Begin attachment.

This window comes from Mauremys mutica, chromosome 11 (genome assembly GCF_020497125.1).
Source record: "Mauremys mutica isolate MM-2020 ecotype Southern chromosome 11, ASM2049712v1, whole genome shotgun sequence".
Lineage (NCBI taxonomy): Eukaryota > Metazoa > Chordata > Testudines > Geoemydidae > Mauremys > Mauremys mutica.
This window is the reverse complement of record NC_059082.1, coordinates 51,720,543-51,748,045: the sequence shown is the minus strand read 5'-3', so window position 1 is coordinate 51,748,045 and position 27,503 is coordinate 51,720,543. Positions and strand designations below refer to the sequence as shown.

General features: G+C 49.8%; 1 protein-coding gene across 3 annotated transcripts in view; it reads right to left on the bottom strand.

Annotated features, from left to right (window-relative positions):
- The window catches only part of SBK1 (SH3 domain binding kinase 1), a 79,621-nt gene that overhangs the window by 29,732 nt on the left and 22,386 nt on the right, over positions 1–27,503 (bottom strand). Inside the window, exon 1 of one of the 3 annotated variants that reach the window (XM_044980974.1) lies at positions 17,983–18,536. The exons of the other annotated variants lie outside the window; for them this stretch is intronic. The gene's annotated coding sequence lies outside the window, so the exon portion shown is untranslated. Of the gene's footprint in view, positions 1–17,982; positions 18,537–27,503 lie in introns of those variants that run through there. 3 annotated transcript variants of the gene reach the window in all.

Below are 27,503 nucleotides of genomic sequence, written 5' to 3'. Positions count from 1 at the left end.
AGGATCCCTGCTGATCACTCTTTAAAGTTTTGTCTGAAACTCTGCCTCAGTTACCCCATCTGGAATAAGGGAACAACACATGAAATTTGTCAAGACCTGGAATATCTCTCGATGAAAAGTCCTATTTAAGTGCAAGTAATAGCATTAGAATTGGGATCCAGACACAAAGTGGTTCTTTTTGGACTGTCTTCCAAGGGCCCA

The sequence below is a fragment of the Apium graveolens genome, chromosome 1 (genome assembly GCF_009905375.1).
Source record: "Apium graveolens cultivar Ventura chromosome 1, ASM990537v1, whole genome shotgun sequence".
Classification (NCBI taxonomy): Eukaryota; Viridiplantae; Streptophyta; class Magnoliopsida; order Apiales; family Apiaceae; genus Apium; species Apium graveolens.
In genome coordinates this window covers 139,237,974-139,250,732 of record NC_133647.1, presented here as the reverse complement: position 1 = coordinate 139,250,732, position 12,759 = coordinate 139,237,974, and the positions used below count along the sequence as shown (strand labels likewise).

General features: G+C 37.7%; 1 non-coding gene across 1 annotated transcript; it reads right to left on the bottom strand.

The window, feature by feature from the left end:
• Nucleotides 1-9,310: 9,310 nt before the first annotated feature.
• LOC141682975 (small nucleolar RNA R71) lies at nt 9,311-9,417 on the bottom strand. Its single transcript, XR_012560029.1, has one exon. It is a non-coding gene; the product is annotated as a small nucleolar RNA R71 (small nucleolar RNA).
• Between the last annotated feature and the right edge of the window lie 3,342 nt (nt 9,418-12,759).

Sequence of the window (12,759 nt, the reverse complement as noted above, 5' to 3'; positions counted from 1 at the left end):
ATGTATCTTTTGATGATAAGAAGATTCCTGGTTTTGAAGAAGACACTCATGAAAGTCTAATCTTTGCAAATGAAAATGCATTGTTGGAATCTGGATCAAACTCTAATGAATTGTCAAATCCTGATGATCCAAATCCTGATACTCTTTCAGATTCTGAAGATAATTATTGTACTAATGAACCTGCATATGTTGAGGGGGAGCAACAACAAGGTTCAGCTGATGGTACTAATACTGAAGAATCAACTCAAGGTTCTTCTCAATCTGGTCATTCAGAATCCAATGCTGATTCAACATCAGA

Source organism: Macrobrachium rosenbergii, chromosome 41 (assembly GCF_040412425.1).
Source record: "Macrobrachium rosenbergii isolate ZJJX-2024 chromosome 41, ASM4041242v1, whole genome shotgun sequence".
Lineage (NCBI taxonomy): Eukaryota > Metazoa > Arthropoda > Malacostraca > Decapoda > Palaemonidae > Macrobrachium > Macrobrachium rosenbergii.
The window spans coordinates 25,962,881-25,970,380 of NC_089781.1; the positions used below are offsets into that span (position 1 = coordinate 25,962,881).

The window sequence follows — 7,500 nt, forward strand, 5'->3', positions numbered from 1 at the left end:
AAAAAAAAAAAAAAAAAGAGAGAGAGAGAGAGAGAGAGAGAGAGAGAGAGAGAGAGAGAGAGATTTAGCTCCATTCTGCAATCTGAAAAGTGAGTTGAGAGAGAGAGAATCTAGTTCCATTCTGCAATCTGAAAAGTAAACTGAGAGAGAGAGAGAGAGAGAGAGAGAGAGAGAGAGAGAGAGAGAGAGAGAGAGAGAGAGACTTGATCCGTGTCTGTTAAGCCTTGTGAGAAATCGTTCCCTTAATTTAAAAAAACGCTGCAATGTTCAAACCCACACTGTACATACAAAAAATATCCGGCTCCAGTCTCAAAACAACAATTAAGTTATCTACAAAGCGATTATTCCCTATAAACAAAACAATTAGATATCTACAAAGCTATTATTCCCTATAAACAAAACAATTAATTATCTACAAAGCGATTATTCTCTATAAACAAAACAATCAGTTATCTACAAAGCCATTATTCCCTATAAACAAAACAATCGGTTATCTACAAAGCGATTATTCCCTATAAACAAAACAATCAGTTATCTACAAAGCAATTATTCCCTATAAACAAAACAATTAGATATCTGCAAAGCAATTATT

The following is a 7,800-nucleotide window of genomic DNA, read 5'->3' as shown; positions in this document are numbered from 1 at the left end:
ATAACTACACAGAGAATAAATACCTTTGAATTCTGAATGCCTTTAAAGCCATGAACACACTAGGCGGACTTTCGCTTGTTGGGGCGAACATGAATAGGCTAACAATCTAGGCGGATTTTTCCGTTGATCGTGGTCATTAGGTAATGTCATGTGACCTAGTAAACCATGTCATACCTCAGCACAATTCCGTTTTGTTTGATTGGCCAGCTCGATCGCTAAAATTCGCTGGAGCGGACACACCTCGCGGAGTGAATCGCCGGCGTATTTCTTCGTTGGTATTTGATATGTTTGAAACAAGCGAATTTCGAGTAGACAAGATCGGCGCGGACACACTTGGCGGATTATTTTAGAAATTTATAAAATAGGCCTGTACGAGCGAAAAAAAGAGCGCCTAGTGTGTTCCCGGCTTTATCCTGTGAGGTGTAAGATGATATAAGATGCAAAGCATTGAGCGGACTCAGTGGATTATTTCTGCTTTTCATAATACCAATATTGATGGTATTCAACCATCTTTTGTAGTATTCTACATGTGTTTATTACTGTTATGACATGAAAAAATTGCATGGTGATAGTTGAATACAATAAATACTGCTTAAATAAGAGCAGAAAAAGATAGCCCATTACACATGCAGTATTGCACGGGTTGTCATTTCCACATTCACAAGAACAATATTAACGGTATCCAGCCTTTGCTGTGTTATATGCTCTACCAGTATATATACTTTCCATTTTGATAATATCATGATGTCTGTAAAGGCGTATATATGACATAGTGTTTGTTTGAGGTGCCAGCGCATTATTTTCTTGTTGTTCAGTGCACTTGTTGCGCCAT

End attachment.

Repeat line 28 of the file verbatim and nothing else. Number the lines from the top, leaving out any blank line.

ATAACTACACAGAGAATAAATACCTTTGAATTCTGAATGCCTTTAAAGCCATGAACACACTAGGCGGACTTTCGCTTGTTGGGGCGAACATGAATAGGCTAACAATCTAGGCGGATTTTTCCGTTGATCGTGGTCATTAGGTAATGTCATGTGACCTAGTAAACCATGTCATACCTCAGCACAATTCCGTTTTGTTTGATTGGCCAGCTCGATCGCTAAAATTCGCTGGAGCGGACACACCTCGCGGAGTGAATCGCCGGCGTATTTCTTCGTTGGTATTTGATATGTTTGAAACAAGCGAATTTCGAGTAGACAAGATCGGCGCGGACACACTTGGCGGATTATTTTAGAAATTTATAAAATAGGCCTGTACGAGCGAAAAAAAGAGCGCCTAGTGTGTTCCCGGCTTTATCCTGTGAGGTGTAAGATGATATAAGATGCAAAGCATTGAGCGGACTCAGTGGATTATTTCTGCTTTTCATAATACCAATATTGATGGTATTCAACCATCTTTTGTAGTATTCTACATGTGTTTATTACTGTTATGACATGAAAAAATTGCATGGTGATAGTTGAATACAATAAATACTGCTTAAATAAGAGCAGAAAAAGATAGCCCATTACACATGCAGTATTGCACGGGTTGTCATTTCCACATTCACAAGAACAATATTAACGGTATCCAGCCTTTGCTGTGTTATATGCTCTACCAGTATATATACTTTCCATTTTGATAATATCATGATGTCTGTAAAGGCGTATATATGACATAGTGTTTGTTTGAGGTGCCAGCGCATTATTTTCTTGTTGTTCAGTGCACTTGTTGCGCCAT